On Tuesday, Michael Breed welcomed 10-time LPGA Tour winner and major champion Paula Creamer to his show “A New Breed of Golf,” which airs on PGA Tour Radio on SiriusXM. Creamer opened up on a number of topics, including the housekeeping projects she has taken on during this period of lockdown, as well as what she does to remain active and fit while she waits out the coronavirus like everyone else.
“It’s hard not seeing your friends and family members,” Creamer told Breed. “I’ve been playing a lot with my dog. I’ve been working out a ton, doing a lot of rehab and therapy on my wrist and my hand. I think I’ve cleaned the kitchen 500 times and reorganized plates and my bathroom. I guess it all needed to be done and there’s really no reason now to not do it.
“My fiancé Shane and I are big proponents of just not sitting down. The body needs to move. We made a big conscious effort, even if we’re watching TV, to do some stretches or make some body movements. It’s easy, even if you’re reading a book, to just sit down, and it’s not healthy. Times like this make you a little lazier. So, I’ve really been trying to get more flexible, whether it’s just walking around or holding a stretch for two minutes. It’s kind of boring, but I realized I got tight in the last off season and realized that the turn in my golf swing needs to be bigger, so I’ve been trying to work hard on that.”
Creamer also had plenty of time to evaluate her last couple of seasons and she shared some interesting insights on how she will change her approach to practice and the mental game once play resumes.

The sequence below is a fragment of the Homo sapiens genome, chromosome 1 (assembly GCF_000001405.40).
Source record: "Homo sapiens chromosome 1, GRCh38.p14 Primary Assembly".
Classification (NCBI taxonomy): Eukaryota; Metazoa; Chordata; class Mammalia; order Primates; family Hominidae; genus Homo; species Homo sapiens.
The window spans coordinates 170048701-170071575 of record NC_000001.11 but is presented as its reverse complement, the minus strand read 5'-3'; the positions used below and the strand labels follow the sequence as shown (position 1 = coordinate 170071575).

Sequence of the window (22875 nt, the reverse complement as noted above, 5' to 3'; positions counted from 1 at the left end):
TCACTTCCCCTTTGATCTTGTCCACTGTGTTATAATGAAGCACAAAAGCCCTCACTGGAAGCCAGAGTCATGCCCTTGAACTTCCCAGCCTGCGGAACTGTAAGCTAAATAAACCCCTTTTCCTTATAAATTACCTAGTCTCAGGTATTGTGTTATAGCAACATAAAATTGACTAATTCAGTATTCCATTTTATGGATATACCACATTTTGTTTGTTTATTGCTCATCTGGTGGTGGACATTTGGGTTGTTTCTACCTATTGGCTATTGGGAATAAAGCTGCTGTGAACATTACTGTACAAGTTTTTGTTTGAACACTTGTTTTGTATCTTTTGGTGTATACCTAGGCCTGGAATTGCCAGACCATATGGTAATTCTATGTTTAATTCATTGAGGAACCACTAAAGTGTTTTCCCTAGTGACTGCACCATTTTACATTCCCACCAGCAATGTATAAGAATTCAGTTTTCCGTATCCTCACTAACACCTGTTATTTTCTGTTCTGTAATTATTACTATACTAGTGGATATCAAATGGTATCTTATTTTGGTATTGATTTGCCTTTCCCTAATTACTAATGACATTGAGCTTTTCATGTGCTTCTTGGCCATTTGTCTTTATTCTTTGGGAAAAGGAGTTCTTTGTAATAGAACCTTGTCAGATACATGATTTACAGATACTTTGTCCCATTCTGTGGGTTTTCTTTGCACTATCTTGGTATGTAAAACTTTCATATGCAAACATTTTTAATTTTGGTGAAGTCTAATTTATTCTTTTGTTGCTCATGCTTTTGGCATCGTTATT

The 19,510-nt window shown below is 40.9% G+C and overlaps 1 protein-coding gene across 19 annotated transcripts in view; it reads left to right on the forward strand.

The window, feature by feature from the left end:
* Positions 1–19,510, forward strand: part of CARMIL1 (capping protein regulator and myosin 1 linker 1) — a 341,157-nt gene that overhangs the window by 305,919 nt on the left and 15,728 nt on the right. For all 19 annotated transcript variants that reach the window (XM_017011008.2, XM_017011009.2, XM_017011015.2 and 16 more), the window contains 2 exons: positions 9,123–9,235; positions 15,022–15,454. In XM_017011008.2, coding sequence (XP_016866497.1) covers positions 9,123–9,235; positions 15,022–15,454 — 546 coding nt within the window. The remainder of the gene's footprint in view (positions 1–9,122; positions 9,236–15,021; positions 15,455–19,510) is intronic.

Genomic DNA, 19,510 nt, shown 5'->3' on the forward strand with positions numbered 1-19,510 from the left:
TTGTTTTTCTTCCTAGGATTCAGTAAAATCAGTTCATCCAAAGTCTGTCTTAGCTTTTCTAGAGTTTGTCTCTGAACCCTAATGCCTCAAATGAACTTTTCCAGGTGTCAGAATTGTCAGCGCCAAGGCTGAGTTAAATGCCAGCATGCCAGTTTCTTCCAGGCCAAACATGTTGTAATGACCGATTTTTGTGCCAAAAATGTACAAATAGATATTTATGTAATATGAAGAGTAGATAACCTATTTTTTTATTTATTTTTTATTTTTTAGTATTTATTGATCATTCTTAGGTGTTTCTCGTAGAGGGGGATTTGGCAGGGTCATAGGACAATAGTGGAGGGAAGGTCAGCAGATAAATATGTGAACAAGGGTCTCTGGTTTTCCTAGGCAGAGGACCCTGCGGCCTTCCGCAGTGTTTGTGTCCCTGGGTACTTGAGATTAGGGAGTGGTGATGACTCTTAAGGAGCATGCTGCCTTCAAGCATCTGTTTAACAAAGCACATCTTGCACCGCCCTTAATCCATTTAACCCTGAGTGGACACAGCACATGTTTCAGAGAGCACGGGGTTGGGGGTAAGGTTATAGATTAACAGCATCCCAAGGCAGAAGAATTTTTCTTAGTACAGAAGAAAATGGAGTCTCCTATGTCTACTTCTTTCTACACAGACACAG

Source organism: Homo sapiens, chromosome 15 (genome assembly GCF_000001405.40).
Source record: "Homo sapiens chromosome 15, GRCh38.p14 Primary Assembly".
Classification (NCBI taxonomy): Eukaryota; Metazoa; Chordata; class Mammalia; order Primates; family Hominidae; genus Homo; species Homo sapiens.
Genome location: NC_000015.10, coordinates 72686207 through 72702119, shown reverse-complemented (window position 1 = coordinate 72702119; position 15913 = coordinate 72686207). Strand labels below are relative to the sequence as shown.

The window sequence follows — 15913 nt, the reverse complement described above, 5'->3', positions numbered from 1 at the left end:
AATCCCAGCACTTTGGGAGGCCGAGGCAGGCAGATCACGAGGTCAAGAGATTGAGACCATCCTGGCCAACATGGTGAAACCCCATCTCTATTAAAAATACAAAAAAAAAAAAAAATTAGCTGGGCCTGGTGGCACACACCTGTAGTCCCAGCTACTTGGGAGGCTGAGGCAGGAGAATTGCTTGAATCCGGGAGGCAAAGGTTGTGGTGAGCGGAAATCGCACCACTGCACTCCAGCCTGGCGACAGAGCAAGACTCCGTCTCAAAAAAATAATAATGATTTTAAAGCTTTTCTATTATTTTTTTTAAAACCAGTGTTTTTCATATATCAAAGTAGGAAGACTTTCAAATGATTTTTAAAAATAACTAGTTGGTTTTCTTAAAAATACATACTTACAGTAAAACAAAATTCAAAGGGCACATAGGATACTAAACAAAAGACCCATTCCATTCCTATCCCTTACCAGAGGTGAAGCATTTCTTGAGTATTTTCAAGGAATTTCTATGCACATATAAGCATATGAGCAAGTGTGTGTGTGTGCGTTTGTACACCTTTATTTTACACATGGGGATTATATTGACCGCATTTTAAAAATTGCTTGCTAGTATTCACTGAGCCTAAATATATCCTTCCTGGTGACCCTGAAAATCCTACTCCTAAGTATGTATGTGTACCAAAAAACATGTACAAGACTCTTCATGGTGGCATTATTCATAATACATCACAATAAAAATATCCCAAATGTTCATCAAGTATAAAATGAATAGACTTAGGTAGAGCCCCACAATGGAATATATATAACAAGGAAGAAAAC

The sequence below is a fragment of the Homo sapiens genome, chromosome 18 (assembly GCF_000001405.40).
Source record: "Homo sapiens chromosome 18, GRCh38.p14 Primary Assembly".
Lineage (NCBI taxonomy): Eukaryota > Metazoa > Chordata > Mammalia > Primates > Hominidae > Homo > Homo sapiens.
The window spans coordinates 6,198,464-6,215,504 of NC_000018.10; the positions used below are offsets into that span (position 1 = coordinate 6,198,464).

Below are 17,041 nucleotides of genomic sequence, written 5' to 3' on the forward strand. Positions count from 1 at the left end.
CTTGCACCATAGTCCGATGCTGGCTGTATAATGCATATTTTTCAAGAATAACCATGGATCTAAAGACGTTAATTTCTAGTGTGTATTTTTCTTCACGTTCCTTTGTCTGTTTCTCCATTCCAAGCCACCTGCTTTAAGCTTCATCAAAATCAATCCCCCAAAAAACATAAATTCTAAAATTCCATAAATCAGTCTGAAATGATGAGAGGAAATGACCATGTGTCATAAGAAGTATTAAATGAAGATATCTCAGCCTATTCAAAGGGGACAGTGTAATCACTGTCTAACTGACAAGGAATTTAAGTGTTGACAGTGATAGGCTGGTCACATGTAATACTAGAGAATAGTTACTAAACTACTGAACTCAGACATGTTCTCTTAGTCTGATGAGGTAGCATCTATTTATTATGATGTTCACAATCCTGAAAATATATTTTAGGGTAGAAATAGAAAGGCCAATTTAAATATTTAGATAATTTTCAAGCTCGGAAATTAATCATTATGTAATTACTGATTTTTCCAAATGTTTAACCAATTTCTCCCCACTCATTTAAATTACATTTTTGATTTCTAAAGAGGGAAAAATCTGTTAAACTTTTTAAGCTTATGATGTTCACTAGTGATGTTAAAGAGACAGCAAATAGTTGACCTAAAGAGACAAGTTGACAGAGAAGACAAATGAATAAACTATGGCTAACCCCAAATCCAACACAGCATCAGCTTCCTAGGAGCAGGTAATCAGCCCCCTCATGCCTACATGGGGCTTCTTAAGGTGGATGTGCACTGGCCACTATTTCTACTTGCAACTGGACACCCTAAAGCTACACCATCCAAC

“I definitely was not pleased with my year (last year),” she said. “I had a good four-month stretch in there where I put some good numbers and was in contention. But my consistency was not there.
“Rather than work so hard on my golf swing, I needed to get out and start playing and forget videotaping my swing. As golfers, we’re constantly trying to get better, to fix something. Sometimes you need to put all the tools away and just get out and play. When I played well, I noticed that that’s what I did.
But then sometimes when you start to play well, you overanalyze and want to see why you’re playing well. You get back into that old habit of looking at your swing again and saying, ‘how can I make it a little bit better?’ That’s why this game makes you so crazy but at the same time you love it because it makes you strive for that perfection.
“I know I need to get back to the grind of being more consistent and tightening up some mental errors and mistakes, but also get away from the whole videotape.”
On the mental game in general, Creamer said: “We all know how big the mental part plays in the game of golf. If you have a lot of things going on at home and you’ve still got to get out there play good golf and being able to forget things and multitask in your mind, that’s hard to do. Great players are so good being able to just focus on being out on the golf course.
“Sometimes when you’ve played a golf course so many times, you’ve seen great things happen and you’ve seen some bad things happen and that can creep into your mind. There are certain golf (holes) where you know you can’t hit it down the left side, so thinking that, you either block it right or hit it down the left side.
“I feel like you have to focus on your routine and focus on where you want to go rather than having those bad thoughts enter your mind. Really block those out and stay with the same pre-shot routine every time.”